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I realize I'm late to the party, but I recently had the “pleasure” of watching The Room in a double feature with The Disaster Artist, the adaptation of actor Greg Sestero's book about the making of the infamous film.
Since The Room came out and became a cult hit (in spite of itself), many screenwriters have asked, “How does a piece of garbage like that get made, when I can't even get anyone to look at my scripts?”
The answer is simple. The Room was nothing short of a vanity project for writer/director/producer/star Tommy Wiseau. He reportedly poured more than $6 million into the project in 2002, which comes out to nearly $8.5 million in 2018 dollars.
Aside from the amateurish acting, the inconsistent direction, and the excruciating love scenes, one of the hallmarks of The Room was its poor script. This attempt at a screenplay featured characters whose relationships were unclear, characters who appeared for the first time past the halfway point, and storylines that were picked up and dropped with no explanation.
If The Room was a train wreck, then The Disaster Artist shows how the engineer and the driver got together to drive the train straight off the rails. The film shows Tommy Wiseau (James Franco) as a modern-day Don Quixote, with Sestero (Dave Franco) as his Sancho Panza, both of them tilting at the windmill known as “Hollywood Stardom”.
Where The Room is excruciating to watch, The Disaster Artist is oddly inspiring. It shows how someone with no talent, no experience, and a complete unwillingness to work with others can succeed if they're stubborn enough. (Insert contemporary political reference here.)
In its own way, The Disaster Artist parallels one of the finest films of all time, and my personal favorite to use as a teaching tool: Rocky. In both films, a lead character with an unrecognizable accent attempts to reach the heights of their profession, assembles a rag-tag crew, and achieves their dreams, but not in the way that they had anticipated.
The success of Rocky, the cult status of The Room, and the Academy Award-nominated screenplay of The Disaster Artist shows that audiences love a great underdog story. The lesson to take away from the successes of these three films is simple: Don't be afraid to be terrible.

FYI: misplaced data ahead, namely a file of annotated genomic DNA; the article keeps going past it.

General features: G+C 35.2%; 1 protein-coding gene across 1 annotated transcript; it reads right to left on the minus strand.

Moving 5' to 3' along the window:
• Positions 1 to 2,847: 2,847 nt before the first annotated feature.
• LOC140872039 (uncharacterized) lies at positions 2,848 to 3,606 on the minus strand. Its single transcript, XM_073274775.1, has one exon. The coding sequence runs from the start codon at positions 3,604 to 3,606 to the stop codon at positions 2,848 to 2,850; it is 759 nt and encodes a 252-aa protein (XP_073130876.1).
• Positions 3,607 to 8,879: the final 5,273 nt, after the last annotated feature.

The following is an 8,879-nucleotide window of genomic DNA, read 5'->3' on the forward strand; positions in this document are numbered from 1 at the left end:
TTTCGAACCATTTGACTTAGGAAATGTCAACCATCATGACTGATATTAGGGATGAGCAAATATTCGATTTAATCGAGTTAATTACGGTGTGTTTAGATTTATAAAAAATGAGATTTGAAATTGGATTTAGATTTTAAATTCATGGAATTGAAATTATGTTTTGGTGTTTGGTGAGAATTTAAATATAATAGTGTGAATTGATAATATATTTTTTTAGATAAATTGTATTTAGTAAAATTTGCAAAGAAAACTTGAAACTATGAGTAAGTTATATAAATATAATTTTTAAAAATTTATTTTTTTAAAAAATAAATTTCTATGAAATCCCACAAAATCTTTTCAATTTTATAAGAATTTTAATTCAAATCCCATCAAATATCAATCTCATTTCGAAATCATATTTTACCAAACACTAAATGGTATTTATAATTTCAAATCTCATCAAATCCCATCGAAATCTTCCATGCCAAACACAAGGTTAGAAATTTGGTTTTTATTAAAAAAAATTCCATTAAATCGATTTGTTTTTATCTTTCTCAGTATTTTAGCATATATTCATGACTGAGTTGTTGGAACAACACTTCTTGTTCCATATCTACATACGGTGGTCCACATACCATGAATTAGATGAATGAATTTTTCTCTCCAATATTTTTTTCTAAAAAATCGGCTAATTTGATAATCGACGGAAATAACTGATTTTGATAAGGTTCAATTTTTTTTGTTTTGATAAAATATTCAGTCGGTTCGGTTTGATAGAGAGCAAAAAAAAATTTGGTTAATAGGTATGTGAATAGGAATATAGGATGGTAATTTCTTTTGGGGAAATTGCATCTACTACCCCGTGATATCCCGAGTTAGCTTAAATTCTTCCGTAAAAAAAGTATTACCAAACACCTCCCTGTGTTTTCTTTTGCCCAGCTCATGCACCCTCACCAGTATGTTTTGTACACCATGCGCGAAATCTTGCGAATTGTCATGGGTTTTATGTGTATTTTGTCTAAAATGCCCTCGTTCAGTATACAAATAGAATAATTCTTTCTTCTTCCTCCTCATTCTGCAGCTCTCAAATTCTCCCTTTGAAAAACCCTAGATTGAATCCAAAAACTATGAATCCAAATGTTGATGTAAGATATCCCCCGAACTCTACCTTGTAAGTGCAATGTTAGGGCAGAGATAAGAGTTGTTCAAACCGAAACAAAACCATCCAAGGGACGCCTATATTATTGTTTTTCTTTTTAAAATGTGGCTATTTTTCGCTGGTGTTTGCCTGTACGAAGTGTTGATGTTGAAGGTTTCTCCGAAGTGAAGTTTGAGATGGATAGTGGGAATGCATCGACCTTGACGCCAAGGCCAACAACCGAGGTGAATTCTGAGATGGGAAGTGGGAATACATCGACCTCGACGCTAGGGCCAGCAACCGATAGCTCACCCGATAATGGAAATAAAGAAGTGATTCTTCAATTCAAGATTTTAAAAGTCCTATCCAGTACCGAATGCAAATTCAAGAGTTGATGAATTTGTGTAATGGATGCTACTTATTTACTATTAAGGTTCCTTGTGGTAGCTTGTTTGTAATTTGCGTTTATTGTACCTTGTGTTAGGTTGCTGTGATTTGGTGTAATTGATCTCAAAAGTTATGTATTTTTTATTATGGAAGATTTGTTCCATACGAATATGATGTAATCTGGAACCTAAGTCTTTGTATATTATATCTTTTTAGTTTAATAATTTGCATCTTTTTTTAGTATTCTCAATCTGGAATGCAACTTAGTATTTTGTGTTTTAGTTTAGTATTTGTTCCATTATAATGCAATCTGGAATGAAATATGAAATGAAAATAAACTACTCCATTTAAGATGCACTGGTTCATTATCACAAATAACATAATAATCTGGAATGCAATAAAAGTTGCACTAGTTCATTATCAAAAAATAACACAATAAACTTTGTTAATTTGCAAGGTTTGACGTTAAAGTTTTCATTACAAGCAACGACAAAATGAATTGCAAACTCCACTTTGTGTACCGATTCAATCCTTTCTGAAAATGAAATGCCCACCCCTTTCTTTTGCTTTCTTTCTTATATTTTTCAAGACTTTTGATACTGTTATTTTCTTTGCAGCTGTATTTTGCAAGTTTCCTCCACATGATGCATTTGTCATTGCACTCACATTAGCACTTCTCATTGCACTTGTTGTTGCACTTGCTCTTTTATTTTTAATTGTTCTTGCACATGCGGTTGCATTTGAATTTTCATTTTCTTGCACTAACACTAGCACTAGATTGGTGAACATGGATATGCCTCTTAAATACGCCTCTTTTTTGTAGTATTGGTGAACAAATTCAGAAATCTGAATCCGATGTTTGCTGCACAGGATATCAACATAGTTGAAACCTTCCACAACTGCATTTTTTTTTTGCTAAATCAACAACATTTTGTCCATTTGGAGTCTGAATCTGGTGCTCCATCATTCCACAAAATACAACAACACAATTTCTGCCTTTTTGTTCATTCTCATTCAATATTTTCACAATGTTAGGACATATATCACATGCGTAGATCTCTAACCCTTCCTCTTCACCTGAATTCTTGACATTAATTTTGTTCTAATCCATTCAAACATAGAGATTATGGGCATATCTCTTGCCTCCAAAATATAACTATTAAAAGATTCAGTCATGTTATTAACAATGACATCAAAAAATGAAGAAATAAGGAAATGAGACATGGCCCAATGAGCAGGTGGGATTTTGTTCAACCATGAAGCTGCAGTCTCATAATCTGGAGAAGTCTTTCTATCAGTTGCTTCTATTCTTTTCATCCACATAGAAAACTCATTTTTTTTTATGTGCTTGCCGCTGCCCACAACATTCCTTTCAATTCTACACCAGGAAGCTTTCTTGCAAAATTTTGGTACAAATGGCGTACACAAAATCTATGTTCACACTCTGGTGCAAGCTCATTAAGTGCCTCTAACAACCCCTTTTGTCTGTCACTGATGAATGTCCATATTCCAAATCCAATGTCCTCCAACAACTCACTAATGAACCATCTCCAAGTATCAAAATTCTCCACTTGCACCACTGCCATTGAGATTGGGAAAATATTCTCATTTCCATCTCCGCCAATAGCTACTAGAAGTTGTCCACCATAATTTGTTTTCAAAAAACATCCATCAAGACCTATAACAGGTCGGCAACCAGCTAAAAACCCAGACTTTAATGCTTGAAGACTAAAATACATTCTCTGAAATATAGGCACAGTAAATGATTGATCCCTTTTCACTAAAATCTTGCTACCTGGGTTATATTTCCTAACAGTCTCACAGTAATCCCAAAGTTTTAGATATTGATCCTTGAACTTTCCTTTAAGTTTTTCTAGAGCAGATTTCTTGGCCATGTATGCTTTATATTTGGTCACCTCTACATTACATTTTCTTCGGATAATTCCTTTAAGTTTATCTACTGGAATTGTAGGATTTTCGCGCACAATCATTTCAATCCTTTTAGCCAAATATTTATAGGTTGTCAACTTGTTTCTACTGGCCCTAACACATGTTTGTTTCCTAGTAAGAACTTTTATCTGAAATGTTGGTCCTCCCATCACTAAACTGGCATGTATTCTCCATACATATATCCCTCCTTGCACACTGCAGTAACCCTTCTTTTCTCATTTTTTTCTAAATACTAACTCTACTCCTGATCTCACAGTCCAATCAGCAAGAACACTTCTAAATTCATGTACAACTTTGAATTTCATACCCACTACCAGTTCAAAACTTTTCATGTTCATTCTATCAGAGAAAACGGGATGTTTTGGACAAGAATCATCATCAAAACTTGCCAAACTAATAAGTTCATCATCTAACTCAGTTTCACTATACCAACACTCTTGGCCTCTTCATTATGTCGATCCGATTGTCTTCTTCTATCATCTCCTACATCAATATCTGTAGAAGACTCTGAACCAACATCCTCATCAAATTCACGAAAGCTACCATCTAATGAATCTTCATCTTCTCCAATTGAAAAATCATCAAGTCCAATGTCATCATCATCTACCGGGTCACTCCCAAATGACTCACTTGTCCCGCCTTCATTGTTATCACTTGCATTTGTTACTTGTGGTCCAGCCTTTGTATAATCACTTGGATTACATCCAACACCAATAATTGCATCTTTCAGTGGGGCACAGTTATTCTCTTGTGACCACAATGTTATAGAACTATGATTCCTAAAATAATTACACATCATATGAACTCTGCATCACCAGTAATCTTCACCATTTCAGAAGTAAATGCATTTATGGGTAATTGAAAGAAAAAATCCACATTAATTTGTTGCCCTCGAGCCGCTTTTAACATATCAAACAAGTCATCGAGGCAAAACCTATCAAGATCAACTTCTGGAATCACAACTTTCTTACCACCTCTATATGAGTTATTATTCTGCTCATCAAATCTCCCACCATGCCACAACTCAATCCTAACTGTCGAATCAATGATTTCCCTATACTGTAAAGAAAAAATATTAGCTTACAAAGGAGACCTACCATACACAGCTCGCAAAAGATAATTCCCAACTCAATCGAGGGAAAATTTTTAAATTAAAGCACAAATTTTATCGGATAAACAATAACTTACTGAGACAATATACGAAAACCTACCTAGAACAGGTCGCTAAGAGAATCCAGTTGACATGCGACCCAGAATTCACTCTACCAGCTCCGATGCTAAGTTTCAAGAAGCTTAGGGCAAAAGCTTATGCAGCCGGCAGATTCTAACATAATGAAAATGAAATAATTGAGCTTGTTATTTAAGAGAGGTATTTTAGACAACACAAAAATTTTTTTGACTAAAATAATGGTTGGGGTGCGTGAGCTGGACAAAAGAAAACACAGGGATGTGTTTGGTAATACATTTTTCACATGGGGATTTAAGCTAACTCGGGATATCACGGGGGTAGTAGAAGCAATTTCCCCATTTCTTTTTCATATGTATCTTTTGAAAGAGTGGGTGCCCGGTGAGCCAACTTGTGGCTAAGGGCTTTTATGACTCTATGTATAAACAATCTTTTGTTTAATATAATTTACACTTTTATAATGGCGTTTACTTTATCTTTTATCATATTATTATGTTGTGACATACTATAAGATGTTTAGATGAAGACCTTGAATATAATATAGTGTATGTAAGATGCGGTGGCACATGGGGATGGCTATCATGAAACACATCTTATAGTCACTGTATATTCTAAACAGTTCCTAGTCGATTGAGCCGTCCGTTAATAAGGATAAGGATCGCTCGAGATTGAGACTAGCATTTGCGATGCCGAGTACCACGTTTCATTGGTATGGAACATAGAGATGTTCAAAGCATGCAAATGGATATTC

Your ideas suck. Your writing is unreadable. Your dialogue sounds like it's coming from an alien who's just recently learned the concept of social interaction. Your characters have the depth of wet tissue paper. Your story has the frenetic pace of a tranquilized sloth.
Your first draft will suck. Get used to it.
Your rewrites will feel like a never-ending root canal in your brain. Them's the breaks.
Every reader will find something new and different to hate about your script. Just accept it.
You will hate your script, your characters, and your life. You will become a miserable excuse for a human being.
How's that for motivation?
As the old workplace poster says, “You don't have to be crazy to work here, but it helps.”
As a writer, you have to be crazy just to get started. You have imaginary conversations in your head with people who don't exist. Not only that, you expect companies to pay millions of dollars and employ dozens of people to take your writing from the page to the screen. Then, you expect people to pay up to $15 a ticket to watch what you wrote. If that's not crazy, then what is?
Was Tommy Wiseau crazy? By nearly every objective measure, he was, to use the clinical terms, nuttier than a fruitcake. But did he succeed? He made his movie, his way, with his script. A decade and a half later, people are still watching it, talking about it, and (GASP!) blogging about it.
So enjoy writing your terrible script. Have fun pounding your pile of garbage into something resembling a usable screenplay. Make party hats out of those harsh coverage reports and form rejection letters.
Tell your story. Write your script. Get it made. Tilt at those windmills.
Because you're the only one who can.
If you need help in improving your “terrible” script, Story Into Screenplay can help. We offer script consultations, coverage reports, and expert advice on how to hone your screenplay. Contact us at storyintoscreenplayblog[at]gmail[dot]com, or send us a message on our Facebook page.
Gerald Hanks of Story Into Screenplay will be appearing at the Comicpalooza sci-fi convention again this year. The convention will be held at the George R. Brown Convention Center in Houston, Texas, from Friday, May 25, to Sunday, May 27.
Gerald will be on two panels:
1:30 - 2:30pm
Horror for the 21st Century: Film and Literature
3:00 - 4:00pm
No Money, No Problem - Screenwriting for Low Budget Filmmaking
We'll be posting more details and panels as they become available.